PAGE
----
Snow days & a math conundrum – SCN Encourager 1/27/2014
Multiply two negative numbers and you get a positive result.
At least this is what I was taught years ago… and I hope it’s still true.
If some tweet or Snapchat blip refuted this math fact last week, I missed it.
That’d be my luck.
But I was busy with a unique situation on Friday. (aka… a bit of a pickle)
You see, since the start of our school year, we had promoted Friday, January 24, as a non-school day due to “teacher records day.”
Every calendar in our district had proclaimed “no school” status for this date for months… and many of our school groups and clubs had scheduled special meetings, trainings, and workshops in anticipation.
Unfortunately, due to horrific cold and snow, every school district around us was forced to blare out all morning long in the media “no school” on the exact same day.
We chose not to add to the closure clutter. We had already told people we’d be closed. So why double-down and communicate what all of our parents and students already knew?
Didn’t we want all of our planned meetings to go on without confusion?
But wouldn’t you know it…
Once the complete list of weather-related school closures starting scrolling across the TV – and people spotted that our district was not on the list – calls started to trickle in from people wondering if our schools were now open!
Huh? Who ever heard of a long scheduled “no school” day being reversed by everyone else’s quickly announced impromptu “snow days?” Who could even think it possible that two totally different “school closing” circumstances could collide by fate and cause one of them to turn into a positive?
All I knew was that our school district had “first dibs” for closing last Friday.
We were the ones who began publicizing it right after Labor Day. Dang it.
And now I was in the midst of a very “unique situation.” (aka… a bit of a pickle)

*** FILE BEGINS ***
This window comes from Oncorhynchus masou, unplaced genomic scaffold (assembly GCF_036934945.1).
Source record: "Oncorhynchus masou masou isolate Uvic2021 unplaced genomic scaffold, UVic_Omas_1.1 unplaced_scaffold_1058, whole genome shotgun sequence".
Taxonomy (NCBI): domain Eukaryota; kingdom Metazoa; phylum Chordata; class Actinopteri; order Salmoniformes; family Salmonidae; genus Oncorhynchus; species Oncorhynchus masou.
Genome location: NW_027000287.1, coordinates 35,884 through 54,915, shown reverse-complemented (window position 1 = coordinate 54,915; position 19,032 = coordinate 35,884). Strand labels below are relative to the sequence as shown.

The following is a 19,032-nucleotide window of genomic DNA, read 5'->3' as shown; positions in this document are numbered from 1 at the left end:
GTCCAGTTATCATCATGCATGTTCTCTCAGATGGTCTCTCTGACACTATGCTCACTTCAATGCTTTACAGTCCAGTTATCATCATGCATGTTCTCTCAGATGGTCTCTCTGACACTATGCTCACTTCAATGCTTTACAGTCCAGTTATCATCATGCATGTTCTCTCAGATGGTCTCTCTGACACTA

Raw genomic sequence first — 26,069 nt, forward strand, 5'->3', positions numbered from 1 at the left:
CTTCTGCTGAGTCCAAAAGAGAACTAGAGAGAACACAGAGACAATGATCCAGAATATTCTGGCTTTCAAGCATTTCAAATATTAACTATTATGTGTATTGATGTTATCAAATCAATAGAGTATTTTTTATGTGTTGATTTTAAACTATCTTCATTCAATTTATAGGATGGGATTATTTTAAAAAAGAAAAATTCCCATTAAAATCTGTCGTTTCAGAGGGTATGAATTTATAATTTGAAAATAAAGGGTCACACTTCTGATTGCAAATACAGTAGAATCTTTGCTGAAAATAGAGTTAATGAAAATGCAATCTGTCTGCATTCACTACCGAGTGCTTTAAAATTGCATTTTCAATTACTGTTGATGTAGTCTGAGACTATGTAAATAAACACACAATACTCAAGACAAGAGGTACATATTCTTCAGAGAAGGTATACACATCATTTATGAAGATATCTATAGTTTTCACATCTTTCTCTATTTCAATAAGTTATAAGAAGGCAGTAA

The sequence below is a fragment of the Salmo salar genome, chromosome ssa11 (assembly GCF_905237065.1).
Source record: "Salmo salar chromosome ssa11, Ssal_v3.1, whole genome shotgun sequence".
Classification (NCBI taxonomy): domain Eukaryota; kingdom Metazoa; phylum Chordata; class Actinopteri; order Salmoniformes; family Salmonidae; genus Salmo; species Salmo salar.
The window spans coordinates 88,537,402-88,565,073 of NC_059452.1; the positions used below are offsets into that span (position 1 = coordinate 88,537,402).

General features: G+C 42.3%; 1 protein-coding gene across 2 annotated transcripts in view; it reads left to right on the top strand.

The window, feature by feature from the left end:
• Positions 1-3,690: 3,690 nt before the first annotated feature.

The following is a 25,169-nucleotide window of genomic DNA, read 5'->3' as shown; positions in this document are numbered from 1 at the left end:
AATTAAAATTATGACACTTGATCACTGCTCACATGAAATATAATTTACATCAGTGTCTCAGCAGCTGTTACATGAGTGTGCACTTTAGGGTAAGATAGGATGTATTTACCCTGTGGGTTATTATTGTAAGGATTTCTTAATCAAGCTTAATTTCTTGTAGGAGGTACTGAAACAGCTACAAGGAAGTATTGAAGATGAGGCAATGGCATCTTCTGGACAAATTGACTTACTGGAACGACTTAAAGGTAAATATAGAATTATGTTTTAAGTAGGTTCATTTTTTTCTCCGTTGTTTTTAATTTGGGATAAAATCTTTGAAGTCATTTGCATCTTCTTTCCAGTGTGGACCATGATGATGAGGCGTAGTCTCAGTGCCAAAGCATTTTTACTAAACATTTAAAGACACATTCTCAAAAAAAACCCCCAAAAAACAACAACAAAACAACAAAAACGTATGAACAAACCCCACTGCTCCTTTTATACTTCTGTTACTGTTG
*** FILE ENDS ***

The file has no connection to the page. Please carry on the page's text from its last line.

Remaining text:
To make matters worse, fourteen school secretaries were meeting right down the hall from my office in our admin building’s large conference room that morning.
They had gathered together as planned, in part because I hadn’t gone overboard on school closing notifications and befuddled the people going to our scheduled trainings and workshops.
Such is the value of a trained and seasoned school communicator.
Our staff members were right were they should be — Meeting. Working. Collaborating.
I was proud of my role as an effective agent for productivity plus.
In fact, while I was proofreading a document at my desk, I imagined my superintendent sitting in his office composing an email to send off to me later in praise of my steady and stable influence.
One of the secretaries then stepped in and said, “Hey Tom, we’re taking a break. Can you come down to the conference room for a few minutes?’
“You bet,” I said, thinking that they probably needed help finishing off a tray of brownies or something.
When I stepped into the room, they all turned to look at me.
I have seen similar looks from my wife and daughters many times, so I quickly gave up any hope of biting into a brownie.
This group wanted an “explanation.”
“Do you have any idea about the phone calls we’ve been receiving this morning?” they asked in one voice.
Many years of experience at home have prepared me for this kind of trap.
If I answered “yes,” I knew they’d follow-up and ask, “And how would you know this?”
So I replied, “No, I don’t. What kind of calls are you getting?”
And from there, listening to their experiences from the “front lines” got me back on track.
I saw that they fully understood the uniqueness of the situation (aka… they understood the pickle) and had a couple of good suggestions to give me for “next time.”
While I was glad to have been pulled into their meeting, I didn’t walk back to my office with the same over-confident pep as before.
Now I wasn’t going to get a glowing email from my superintendent, that much was certain.
Praise rarely follows the receipt of good suggestions for “next time.”
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